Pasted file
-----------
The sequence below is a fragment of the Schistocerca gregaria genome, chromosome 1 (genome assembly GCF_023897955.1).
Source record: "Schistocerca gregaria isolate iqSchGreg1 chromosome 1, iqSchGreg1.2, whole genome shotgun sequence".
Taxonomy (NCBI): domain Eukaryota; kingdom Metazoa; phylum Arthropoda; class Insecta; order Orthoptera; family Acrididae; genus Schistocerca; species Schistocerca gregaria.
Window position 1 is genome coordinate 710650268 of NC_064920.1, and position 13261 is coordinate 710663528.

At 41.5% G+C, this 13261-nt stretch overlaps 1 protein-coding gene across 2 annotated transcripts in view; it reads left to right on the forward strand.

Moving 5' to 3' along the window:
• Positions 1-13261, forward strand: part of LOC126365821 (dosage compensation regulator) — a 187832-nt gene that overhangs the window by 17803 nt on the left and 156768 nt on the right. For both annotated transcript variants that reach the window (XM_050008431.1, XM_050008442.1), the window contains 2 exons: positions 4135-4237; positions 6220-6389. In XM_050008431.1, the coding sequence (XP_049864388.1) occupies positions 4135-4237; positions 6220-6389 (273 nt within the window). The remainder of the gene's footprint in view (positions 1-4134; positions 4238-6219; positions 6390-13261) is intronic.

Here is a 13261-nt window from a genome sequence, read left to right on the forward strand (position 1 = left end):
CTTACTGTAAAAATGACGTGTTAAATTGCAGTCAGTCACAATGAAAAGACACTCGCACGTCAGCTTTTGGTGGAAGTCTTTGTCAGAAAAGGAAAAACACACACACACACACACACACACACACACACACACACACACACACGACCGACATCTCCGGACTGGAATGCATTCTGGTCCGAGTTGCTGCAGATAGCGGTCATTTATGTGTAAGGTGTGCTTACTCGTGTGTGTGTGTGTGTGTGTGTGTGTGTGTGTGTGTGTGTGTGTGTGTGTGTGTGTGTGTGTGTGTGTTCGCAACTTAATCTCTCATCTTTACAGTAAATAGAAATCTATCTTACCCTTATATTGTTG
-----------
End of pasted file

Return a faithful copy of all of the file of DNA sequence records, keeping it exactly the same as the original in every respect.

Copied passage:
The sequence below is a fragment of the Schistocerca gregaria genome, chromosome 1 (genome assembly GCF_023897955.1).
Source record: "Schistocerca gregaria isolate iqSchGreg1 chromosome 1, iqSchGreg1.2, whole genome shotgun sequence".
Taxonomy (NCBI): domain Eukaryota; kingdom Metazoa; phylum Arthropoda; class Insecta; order Orthoptera; family Acrididae; genus Schistocerca; species Schistocerca gregaria.
Window position 1 is genome coordinate 710650268 of NC_064920.1, and position 13261 is coordinate 710663528.

At 41.5% G+C, this 13261-nt stretch overlaps 1 protein-coding gene across 2 annotated transcripts in view; it reads left to right on the forward strand.

Moving 5' to 3' along the window:
• Positions 1-13261, forward strand: part of LOC126365821 (dosage compensation regulator) — a 187832-nt gene that overhangs the window by 17803 nt on the left and 156768 nt on the right. For both annotated transcript variants that reach the window (XM_050008431.1, XM_050008442.1), the window contains 2 exons: positions 4135-4237; positions 6220-6389. In XM_050008431.1, the coding sequence (XP_049864388.1) occupies positions 4135-4237; positions 6220-6389 (273 nt within the window). The remainder of the gene's footprint in view (positions 1-4134; positions 4238-6219; positions 6390-13261) is intronic.

Here is a 13261-nt window from a genome sequence, read left to right on the forward strand (position 1 = left end):
CTTACTGTAAAAATGACGTGTTAAATTGCAGTCAGTCACAATGAAAAGACACTCGCACGTCAGCTTTTGGTGGAAGTCTTTGTCAGAAAAGGAAAAACACACACACACACACACACACACACACACACACACACACACACACGACCGACATCTCCGGACTGGAATGCATTCTGGTCCGAGTTGCTGCAGATAGCGGTCATTTATGTGTAAGGTGTGCTTACTCGTGTGTGTGTGTGTGTGTGTGTGTGTGTGTGTGTGTGTGTGTGTGTGTGTGTGTGTGTGTGTGTGTGTTCGCAACTTAATCTCTCATCTTTACAGTAAATAGAAATCTATCTTACCCTTATATTGTTG